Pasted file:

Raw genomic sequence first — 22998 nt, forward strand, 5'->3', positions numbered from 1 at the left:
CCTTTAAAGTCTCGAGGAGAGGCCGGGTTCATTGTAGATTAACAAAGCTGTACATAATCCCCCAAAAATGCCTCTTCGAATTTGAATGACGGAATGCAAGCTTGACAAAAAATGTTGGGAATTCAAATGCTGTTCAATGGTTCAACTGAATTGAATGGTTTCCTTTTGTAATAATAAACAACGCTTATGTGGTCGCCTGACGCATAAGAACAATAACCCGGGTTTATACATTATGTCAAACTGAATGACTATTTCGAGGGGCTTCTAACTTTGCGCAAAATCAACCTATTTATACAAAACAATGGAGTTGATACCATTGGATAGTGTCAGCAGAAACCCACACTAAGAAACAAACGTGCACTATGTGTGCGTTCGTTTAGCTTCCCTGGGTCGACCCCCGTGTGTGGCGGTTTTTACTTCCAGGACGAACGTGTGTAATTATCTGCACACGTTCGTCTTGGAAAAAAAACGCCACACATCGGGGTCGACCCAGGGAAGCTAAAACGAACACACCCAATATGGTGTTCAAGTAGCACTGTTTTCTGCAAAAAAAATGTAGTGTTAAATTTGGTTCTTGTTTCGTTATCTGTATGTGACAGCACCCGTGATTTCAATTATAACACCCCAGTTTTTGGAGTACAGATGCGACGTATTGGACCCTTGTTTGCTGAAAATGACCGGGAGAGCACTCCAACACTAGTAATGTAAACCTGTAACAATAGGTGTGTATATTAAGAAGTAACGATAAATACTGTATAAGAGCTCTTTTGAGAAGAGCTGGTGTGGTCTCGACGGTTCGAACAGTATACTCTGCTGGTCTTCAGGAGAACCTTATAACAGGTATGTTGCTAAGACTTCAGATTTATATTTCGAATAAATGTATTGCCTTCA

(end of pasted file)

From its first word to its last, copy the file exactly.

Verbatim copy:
Raw genomic sequence first — 22998 nt, forward strand, 5'->3', positions numbered from 1 at the left:
CCTTTAAAGTCTCGAGGAGAGGCCGGGTTCATTGTAGATTAACAAAGCTGTACATAATCCCCCAAAAATGCCTCTTCGAATTTGAATGACGGAATGCAAGCTTGACAAAAAATGTTGGGAATTCAAATGCTGTTCAATGGTTCAACTGAATTGAATGGTTTCCTTTTGTAATAATAAACAACGCTTATGTGGTCGCCTGACGCATAAGAACAATAACCCGGGTTTATACATTATGTCAAACTGAATGACTATTTCGAGGGGCTTCTAACTTTGCGCAAAATCAACCTATTTATACAAAACAATGGAGTTGATACCATTGGATAGTGTCAGCAGAAACCCACACTAAGAAACAAACGTGCACTATGTGTGCGTTCGTTTAGCTTCCCTGGGTCGACCCCCGTGTGTGGCGGTTTTTACTTCCAGGACGAACGTGTGTAATTATCTGCACACGTTCGTCTTGGAAAAAAAACGCCACACATCGGGGTCGACCCAGGGAAGCTAAAACGAACACACCCAATATGGTGTTCAAGTAGCACTGTTTTCTGCAAAAAAAATGTAGTGTTAAATTTGGTTCTTGTTTCGTTATCTGTATGTGACAGCACCCGTGATTTCAATTATAACACCCCAGTTTTTGGAGTACAGATGCGACGTATTGGACCCTTGTTTGCTGAAAATGACCGGGAGAGCACTCCAACACTAGTAATGTAAACCTGTAACAATAGGTGTGTATATTAAGAAGTAACGATAAATACTGTATAAGAGCTCTTTTGAGAAGAGCTGGTGTGGTCTCGACGGTTCGAACAGTATACTCTGCTGGTCTTCAGGAGAACCTTATAACAGGTATGTTGCTAAGACTTCAGATTTATATTTCGAATAAATGTATTGCCTTCA